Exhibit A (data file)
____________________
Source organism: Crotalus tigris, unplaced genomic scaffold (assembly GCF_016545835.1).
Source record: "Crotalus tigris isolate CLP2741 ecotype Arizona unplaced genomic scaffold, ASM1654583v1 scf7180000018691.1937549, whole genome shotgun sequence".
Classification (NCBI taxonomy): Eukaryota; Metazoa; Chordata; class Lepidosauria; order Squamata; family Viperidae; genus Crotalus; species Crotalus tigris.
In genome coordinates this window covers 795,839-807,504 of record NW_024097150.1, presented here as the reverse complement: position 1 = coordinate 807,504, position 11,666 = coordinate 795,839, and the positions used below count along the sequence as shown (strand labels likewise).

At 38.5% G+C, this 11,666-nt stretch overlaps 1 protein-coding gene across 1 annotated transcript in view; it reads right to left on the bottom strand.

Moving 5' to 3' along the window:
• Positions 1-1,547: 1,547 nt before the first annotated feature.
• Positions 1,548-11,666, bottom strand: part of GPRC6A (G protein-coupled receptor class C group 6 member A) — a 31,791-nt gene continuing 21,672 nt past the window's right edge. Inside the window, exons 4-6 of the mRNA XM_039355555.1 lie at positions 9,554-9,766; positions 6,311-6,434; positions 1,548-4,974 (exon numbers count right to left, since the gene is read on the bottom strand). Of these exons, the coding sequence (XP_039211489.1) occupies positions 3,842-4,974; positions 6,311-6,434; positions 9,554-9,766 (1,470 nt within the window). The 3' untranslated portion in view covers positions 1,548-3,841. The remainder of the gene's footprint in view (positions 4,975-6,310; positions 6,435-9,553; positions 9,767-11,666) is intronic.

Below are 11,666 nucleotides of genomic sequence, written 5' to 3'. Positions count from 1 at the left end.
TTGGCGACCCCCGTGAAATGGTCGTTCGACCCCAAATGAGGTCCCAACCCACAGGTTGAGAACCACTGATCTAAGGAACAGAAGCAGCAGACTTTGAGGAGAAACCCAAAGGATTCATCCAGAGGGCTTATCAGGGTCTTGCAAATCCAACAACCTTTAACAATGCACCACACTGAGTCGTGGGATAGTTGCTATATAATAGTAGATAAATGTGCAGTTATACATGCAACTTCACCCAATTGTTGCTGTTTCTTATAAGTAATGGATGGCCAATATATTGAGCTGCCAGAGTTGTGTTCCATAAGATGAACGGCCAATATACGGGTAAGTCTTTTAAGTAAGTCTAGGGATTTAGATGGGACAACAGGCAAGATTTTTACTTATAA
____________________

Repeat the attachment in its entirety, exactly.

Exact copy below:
Source organism: Crotalus tigris, unplaced genomic scaffold (assembly GCF_016545835.1).
Source record: "Crotalus tigris isolate CLP2741 ecotype Arizona unplaced genomic scaffold, ASM1654583v1 scf7180000018691.1937549, whole genome shotgun sequence".
Classification (NCBI taxonomy): Eukaryota; Metazoa; Chordata; class Lepidosauria; order Squamata; family Viperidae; genus Crotalus; species Crotalus tigris.
In genome coordinates this window covers 795,839-807,504 of record NW_024097150.1, presented here as the reverse complement: position 1 = coordinate 807,504, position 11,666 = coordinate 795,839, and the positions used below count along the sequence as shown (strand labels likewise).

At 38.5% G+C, this 11,666-nt stretch overlaps 1 protein-coding gene across 1 annotated transcript in view; it reads right to left on the bottom strand.

Moving 5' to 3' along the window:
• Positions 1-1,547: 1,547 nt before the first annotated feature.
• Positions 1,548-11,666, bottom strand: part of GPRC6A (G protein-coupled receptor class C group 6 member A) — a 31,791-nt gene continuing 21,672 nt past the window's right edge. Inside the window, exons 4-6 of the mRNA XM_039355555.1 lie at positions 9,554-9,766; positions 6,311-6,434; positions 1,548-4,974 (exon numbers count right to left, since the gene is read on the bottom strand). Of these exons, the coding sequence (XP_039211489.1) occupies positions 3,842-4,974; positions 6,311-6,434; positions 9,554-9,766 (1,470 nt within the window). The 3' untranslated portion in view covers positions 1,548-3,841. The remainder of the gene's footprint in view (positions 4,975-6,310; positions 6,435-9,553; positions 9,767-11,666) is intronic.

Below are 11,666 nucleotides of genomic sequence, written 5' to 3'. Positions count from 1 at the left end.
TTGGCGACCCCCGTGAAATGGTCGTTCGACCCCAAATGAGGTCCCAACCCACAGGTTGAGAACCACTGATCTAAGGAACAGAAGCAGCAGACTTTGAGGAGAAACCCAAAGGATTCATCCAGAGGGCTTATCAGGGTCTTGCAAATCCAACAACCTTTAACAATGCACCACACTGAGTCGTGGGATAGTTGCTATATAATAGTAGATAAATGTGCAGTTATACATGCAACTTCACCCAATTGTTGCTGTTTCTTATAAGTAATGGATGGCCAATATATTGAGCTGCCAGAGTTGTGTTCCATAAGATGAACGGCCAATATACGGGTAAGTCTTTTAAGTAAGTCTAGGGATTTAGATGGGACAACAGGCAAGATTTTTACTTATAA